Additional passages with feminine elements introduced in terms of Jesus and Paul metaphorically assuming elements of motherhood even though in their humanity they are male Matthew 23:37, Luke 13:34, Galatians 4:19.

The Biblical writers were not attempting, I believe, through their use of gender specific references and metaphors to make a case in any sort of systematic manner. They simply defaulted to the cultural images and gender of authority with which they were familiar. As I noted earlier, it's impossible to approach this without a strong cultural element as gender elements are inextricably tied into that.

Much of the strong reaction I see against balancing this issue, comes from our own culture which in general right now has historically had some strong feminist challenges to male domination and leadership. The Gay, Lesbian movement has some impact on this as well. What these movements have in common, to my observation is that they're not really attempting to bring balance. They're attempting to assert in some context, actual female superiority (either by direct assertion or as an attempt to counter-balance a history of male dominance) or there being absolutely no basis for gender (or sexuality) being a determinative factor in the roles open within society at large to those who historically haven't been represented equally.

Christians see this and they respond to that assertion by reacting (sometimes over-reacting) and attempting to preserve the status quo from the past and giving to it the weight of scriptural authority. It's happened in the past. When the US was undergoing a crisis of conscience with regard to slavery, both sides claimed the authority of Scripture and indeed because slavery in elements of Scripture was assumed, it's easy by inference to make a case that silence upon an issue is tolerance and acceptance. Just because God, or Jesus or Paul accepted the context of the culture in which they were addressing issues, doesn't necessarily mean that they were endorsing as God-ordained everything the underlies what is being addressed. Jesus telling slaves to obey their masters doesn't mean that Jesus is endorsing slavery.

I see a lot of these issues at work in gender based community issues today. Reacting to other agendas by asserting a patriarchal social order in my opinion misses the point. When we become caught up in elements of authority, systems and institutions I think we miss a lot. Jesus' Kingdom of God which He stated He came to establish falls outside many of the underlying assumptions of human based Kingdoms. It's a different way of thinking and based upon the idea that those who presume to lead and have power must first humble themselves and learn to serve. I listen closely when I hear the debates over Gender and it's hard to head those undertones in many instances. If the feminist agenda is wrong in general within our society, then that doesn't necessarily argue for maintaining masculine supremacy. Jesus I think, would reject both and call us to Love, serve and submit to one another. Where there's differences in roles, and scripture recognizes them, that doesn't necessarily imply that that is there by absolute decree or that there isn't room for different cultural approaches.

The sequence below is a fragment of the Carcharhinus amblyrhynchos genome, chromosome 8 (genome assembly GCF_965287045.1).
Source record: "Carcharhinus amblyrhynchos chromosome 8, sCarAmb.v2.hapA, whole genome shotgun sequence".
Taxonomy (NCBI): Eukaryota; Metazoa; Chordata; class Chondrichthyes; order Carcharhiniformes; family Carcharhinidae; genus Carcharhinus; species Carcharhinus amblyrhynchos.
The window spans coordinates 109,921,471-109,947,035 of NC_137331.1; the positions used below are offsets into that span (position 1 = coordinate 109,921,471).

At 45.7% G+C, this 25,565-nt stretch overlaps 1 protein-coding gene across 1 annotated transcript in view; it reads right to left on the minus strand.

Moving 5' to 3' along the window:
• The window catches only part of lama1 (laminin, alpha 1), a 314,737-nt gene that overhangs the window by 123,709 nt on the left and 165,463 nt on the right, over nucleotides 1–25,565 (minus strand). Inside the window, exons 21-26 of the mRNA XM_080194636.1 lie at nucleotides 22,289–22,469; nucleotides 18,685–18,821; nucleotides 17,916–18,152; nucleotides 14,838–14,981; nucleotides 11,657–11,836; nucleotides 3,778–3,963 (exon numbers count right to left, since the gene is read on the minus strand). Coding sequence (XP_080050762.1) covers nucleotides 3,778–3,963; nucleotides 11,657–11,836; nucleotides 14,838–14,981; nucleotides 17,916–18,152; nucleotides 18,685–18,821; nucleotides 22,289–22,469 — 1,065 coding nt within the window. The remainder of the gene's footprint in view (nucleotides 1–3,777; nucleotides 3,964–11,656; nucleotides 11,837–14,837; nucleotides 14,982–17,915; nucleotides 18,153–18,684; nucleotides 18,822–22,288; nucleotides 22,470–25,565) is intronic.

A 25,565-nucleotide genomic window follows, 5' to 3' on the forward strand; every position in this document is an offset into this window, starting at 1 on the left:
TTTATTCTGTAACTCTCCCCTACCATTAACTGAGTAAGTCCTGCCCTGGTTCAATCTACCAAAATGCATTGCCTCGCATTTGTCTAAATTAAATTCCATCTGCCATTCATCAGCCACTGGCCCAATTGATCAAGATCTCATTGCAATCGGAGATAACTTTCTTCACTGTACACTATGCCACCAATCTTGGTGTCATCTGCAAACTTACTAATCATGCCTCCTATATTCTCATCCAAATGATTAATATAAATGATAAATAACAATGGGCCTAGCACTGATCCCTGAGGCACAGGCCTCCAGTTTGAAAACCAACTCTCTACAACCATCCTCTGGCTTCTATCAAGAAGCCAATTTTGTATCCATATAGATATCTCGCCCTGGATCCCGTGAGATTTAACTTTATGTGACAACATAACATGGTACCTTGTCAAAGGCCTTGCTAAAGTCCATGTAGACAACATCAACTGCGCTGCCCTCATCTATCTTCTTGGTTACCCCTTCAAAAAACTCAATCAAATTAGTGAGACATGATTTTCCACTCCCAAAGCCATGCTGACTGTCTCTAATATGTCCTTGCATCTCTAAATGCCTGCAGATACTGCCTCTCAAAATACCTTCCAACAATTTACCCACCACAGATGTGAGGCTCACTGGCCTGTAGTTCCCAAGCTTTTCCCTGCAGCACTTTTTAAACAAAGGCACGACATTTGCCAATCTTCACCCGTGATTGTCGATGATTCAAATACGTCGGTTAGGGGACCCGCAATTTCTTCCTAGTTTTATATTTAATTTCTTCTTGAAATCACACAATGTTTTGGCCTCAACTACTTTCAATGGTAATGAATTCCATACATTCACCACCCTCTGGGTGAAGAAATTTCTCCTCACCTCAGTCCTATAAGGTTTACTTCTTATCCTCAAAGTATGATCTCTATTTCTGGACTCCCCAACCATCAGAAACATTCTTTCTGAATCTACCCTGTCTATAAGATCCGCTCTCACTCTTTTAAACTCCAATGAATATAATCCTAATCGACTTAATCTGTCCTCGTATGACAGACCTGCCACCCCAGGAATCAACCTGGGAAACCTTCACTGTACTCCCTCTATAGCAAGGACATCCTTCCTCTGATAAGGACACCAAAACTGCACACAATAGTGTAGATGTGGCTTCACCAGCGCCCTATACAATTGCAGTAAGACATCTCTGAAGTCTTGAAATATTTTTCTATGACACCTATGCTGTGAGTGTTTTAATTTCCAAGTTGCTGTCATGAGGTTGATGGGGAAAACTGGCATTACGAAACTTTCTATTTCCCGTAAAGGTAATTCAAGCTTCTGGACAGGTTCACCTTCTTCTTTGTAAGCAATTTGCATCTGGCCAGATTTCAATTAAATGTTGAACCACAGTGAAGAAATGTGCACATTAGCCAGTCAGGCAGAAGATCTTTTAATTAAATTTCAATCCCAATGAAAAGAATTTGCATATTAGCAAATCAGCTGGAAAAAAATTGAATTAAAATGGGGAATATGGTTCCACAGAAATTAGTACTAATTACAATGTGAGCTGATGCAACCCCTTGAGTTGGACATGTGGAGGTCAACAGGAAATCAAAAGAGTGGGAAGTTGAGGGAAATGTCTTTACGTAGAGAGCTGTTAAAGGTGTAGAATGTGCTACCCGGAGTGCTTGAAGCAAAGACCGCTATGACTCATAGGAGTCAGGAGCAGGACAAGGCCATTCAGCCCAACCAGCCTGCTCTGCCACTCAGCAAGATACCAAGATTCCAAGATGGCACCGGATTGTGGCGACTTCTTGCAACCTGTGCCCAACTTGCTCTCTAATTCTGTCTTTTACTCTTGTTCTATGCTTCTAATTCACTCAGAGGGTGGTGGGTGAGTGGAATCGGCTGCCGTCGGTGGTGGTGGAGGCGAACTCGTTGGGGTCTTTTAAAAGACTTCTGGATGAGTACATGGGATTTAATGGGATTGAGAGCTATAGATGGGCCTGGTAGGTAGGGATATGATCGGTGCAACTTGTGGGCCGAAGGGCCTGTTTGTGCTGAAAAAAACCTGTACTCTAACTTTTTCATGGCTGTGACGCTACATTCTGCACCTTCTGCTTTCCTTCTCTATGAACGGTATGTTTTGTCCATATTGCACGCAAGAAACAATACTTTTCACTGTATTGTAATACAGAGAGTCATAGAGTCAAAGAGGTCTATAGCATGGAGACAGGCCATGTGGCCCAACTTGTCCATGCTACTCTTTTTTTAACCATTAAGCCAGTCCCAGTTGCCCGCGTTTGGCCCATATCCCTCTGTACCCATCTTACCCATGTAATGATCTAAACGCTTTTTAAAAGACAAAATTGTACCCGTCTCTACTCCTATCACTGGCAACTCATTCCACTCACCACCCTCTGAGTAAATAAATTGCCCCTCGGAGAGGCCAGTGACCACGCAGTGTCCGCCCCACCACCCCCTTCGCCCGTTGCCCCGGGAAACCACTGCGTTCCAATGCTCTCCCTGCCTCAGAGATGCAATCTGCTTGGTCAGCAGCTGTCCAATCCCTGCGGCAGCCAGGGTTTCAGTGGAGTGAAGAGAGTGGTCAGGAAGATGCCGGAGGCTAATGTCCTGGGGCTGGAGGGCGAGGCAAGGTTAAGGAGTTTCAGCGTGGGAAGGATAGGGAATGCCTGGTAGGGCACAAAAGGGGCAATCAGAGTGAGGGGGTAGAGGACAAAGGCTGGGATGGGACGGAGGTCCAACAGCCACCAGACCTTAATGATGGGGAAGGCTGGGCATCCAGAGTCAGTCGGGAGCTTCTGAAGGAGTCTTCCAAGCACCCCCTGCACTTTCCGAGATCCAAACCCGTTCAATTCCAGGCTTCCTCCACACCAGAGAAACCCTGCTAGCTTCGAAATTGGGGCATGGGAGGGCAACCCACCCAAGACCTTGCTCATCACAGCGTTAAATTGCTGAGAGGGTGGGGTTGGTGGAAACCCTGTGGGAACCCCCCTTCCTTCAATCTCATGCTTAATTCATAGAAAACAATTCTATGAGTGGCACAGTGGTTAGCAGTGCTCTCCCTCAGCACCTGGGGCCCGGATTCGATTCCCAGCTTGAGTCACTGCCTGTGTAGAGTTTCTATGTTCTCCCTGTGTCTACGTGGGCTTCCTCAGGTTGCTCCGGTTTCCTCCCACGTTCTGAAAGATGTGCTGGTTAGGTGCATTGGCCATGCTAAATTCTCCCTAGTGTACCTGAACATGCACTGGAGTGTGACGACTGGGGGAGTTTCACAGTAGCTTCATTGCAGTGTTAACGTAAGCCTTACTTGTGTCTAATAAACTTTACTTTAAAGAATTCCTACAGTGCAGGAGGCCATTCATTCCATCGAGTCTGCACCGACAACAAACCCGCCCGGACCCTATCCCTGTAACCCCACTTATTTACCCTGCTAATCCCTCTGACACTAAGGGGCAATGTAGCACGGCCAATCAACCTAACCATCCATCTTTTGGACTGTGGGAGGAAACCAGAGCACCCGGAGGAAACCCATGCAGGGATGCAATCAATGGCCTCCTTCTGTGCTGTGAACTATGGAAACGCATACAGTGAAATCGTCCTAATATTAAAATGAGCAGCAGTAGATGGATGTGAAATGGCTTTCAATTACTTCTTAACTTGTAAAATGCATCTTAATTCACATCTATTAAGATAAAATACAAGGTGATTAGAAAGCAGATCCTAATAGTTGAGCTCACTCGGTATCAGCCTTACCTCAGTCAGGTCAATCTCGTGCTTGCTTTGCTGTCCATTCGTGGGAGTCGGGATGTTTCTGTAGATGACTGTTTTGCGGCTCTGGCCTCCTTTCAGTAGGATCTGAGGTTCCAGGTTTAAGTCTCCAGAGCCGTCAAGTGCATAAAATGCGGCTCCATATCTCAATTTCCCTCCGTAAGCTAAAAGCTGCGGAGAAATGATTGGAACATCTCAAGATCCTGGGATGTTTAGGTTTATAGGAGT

I'm meandering in any event, so i'll stop with this here.
Dogmatism is the comfortable intellectual framework of self-righteousness. Self-righteousness is more decadent than the worst sexual sin. ~ Dan Allender

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Re: OT / NT God??

Postby jlay » Mon Apr 18, 2011 1:05 pm

Canuckster1127 wrote:Matt 23:37, Jlay thinks is "absurd" to associate this with any element of femininity in God. I disagree. Jesus is God and he's using a metaphor to express the love He (as God) has for Israel as personified through the city of Jerusalem. Jesus in many ways came with a primary message of revealing that God is Love and this element is greater than what He has revealed in the OT. If it's "absurd" to recognize within this metaphor, an element of feminine love then it's equally absurd to derive some sort of gender identification from the use of the terms Father/Son as denoting masculinity as opposed to femininity regardless of the number of times that image is used. In short, I don't think it's absurd at all. It's going to circle back to our presumed hermeneutic however in evaluating that statement.